Monday, December 3, 2012

A Common Source (= Irenaeus) Behind Tertullian and Epiphanius's Knowledge of the Marcionite Canon [Part Ten]

Epiphanius Panarion 43 Scholion 7. 'I say unto you, I have not found so great faith, no, not in Israel.'

Elenchus 7. If 'even in Israel' he did not find 'such faith' as he did in the gentile centurion, then he is not finding fault with Israel's faith. For if it were faith in a strange God and not faith in his Father himself, he would not speak in praise of it.

Tertullian Against Marcion 4.18:

Likewise in his commendation of the centurion's faith, it is not likely that the statement that he had not found so great faith even in Israel should have been made by one to whom Israel's faith was of no concern. Nor could it become his concern from then onwards, that a faith which was still immature —not to say non-existent—should receive from him either approbation or preference. But, why might he not have used for an illustration faith in a different god? Because in that case he would have said that such great faith had never existed in Israel, whereas what he did say was that he ought to have found so great faith in Israel: for he had come in expectation of finding it, being Israel's God and Israel's Christ, and would not have criticized it except as one who had the right to demand it and search for it. An opponent would have preferred to find it as he did find it, for he would have come rather with a view to weakening and destroying it, not so as to approve of it. He also raised to life the widow's dead son. Not a novel piece of evidence. The Creator's prophets had done this: how much more his Son. Until that very moment Christ had made no suggestion of any other god—so much so that all who were there rendered glory to the Creator, saying that A great prophet is risen up among us, and, God hath visited his people. Which god? Evidently he to whom that people belonged, and by whom prophets had been sent. Now since those people glorified the Creator, and Christ who heard and knew it did not correct them when they honoured the Creator for this great testimony of a dead man raised to life, without doubt we must either admit he was the messenger of no other god than the God he did not object to them honouring on account of the benefits and miracles he himself had wrought: or we must ask how it was that for all that time he tolerated their error, when his coming was for this precise purpose, of curing their error.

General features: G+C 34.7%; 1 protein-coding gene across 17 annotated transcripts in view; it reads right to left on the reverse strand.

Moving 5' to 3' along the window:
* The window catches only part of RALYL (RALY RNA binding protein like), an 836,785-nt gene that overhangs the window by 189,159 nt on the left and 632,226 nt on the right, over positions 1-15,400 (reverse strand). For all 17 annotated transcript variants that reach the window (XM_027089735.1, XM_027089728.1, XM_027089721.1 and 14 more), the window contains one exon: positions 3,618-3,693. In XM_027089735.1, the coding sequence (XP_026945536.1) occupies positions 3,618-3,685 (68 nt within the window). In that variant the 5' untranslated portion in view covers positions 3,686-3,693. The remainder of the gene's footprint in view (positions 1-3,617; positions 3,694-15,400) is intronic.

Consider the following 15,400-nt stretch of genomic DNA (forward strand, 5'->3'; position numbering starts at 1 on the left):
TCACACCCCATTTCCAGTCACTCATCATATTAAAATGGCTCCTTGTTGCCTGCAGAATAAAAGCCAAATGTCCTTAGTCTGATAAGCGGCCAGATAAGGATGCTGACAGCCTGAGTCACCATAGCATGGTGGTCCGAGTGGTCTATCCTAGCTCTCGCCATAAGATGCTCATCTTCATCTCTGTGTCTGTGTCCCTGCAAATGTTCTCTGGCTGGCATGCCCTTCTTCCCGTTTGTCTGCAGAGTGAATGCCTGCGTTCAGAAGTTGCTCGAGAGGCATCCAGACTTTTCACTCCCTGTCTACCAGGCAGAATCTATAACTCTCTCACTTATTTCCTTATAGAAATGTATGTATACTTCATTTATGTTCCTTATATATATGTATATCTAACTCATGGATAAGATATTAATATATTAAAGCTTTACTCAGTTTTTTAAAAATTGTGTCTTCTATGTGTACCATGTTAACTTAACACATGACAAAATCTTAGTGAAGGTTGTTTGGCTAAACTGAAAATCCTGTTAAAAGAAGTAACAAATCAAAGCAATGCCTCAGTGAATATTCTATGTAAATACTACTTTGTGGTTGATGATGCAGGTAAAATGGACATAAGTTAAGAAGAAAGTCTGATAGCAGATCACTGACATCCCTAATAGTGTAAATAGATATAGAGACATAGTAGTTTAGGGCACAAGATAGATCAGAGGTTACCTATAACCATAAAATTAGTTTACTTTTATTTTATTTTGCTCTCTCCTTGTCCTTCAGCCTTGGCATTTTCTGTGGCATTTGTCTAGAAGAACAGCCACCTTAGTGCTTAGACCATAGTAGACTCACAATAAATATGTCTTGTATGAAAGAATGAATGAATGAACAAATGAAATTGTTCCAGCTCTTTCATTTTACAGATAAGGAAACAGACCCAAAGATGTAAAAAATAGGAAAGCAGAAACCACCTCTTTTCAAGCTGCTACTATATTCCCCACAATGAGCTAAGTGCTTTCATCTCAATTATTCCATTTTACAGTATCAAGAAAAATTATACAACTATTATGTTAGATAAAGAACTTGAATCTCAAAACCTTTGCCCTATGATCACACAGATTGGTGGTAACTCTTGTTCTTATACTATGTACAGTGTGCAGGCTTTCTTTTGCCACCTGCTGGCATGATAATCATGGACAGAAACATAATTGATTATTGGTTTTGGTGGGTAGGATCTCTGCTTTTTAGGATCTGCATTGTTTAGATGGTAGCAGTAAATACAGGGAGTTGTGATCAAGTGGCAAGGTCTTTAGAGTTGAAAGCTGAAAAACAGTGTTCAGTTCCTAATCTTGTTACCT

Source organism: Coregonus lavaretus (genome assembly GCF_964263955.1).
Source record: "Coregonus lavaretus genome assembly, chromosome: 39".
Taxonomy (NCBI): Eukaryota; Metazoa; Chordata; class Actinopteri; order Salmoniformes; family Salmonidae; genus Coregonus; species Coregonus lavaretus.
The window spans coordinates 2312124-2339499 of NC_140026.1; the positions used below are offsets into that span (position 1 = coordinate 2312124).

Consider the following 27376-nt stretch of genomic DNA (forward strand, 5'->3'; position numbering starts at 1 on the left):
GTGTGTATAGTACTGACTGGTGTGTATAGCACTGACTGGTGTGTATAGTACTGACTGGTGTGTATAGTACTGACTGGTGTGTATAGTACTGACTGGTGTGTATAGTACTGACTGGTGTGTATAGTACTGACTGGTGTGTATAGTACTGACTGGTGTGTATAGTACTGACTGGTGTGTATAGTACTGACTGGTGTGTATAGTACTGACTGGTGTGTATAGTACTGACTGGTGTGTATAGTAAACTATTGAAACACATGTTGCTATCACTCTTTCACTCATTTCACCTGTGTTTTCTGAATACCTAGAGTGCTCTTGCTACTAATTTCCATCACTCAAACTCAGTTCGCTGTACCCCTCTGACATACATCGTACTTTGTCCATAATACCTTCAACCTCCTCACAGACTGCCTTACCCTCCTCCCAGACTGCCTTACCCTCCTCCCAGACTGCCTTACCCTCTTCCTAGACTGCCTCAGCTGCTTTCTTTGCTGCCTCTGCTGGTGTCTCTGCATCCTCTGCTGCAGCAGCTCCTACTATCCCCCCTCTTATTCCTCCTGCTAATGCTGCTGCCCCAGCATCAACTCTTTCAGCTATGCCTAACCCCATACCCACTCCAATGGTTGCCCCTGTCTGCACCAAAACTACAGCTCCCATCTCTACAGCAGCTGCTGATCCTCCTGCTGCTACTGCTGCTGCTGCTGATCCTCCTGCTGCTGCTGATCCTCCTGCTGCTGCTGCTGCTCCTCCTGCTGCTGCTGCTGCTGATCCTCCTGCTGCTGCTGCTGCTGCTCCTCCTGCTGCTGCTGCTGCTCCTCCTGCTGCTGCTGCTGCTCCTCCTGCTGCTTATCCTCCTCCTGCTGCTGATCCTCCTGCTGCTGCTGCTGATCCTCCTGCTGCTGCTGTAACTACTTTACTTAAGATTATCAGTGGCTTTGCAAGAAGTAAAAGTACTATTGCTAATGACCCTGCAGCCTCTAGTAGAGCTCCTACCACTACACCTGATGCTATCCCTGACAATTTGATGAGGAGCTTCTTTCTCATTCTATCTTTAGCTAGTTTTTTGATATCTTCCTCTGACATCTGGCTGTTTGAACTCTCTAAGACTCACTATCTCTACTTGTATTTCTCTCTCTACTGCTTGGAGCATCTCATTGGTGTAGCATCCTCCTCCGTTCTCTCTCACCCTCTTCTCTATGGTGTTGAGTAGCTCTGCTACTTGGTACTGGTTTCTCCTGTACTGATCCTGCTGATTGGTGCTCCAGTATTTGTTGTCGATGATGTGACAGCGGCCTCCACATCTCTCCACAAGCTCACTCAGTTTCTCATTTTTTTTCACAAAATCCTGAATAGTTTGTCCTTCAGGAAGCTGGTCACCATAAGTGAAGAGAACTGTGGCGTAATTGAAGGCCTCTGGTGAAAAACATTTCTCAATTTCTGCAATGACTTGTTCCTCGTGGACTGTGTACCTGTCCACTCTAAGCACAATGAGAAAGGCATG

There is very strong evidence here for a relationship between the two reports of the Marcionite interpretation  of Luke 7:9.  Note again that (a) there is no report of a textual variant nor (b) is there any discussion of the rest of the narrative which spans ten verses in Luke.  The two authors chose the same line from the beginning of Luke chapter 7 and made the same point about it.  In other words, they both happened to ignore all of this:

When Jesus had finished saying all this to the people who were listening, he entered Capernaum. 2 There a centurion’s servant, whom his master valued highly, was sick and about to die. 3 The centurion heard of Jesus and sent some elders of the Jews to him, asking him to come and heal his servant. 4 When they came to Jesus, they pleaded earnestly with him, “This man deserves to have you do this, 5 because he loves our nation and has built our synagogue.” 6 So Jesus went with them. He was not far from the house when the centurion sent friends to say to him: “Lord, don’t trouble yourself, for I do not deserve to have you come under my roof. 7 That is why I did not even consider myself worthy to come to you. But say the word, and my servant will be healed. 8 For I myself am a man under authority, with soldiers under me. I tell this one, ‘Go,’ and he goes; and that one, ‘Come,’ and he comes. I say to my servant, ‘Do this,’ and he does it.” 9 When Jesus heard this, he was amazed at him, and turning to the crowd following him, he said, “I tell you, I have not found such great faith even in Israel.” 10 Then the men who had been sent returned to the house and found the servant well.

It is very difficult to argue that the two reports don't come from the same report especially given the fact that they both bring forward the same two lines from the question of John the Baptist (7:23, 28), ignores the rest of the section and makes the exact same point about the material.  Once we acknowledge that Tertullian and Epiphanius were using the same source (= Irenaeus) all the inferences that Schmid et al make about the parallels in terms of the citation of the Marcionite gospel from these two sources melt away and we are left with an unknown (and probably unknowable) gospel problem.

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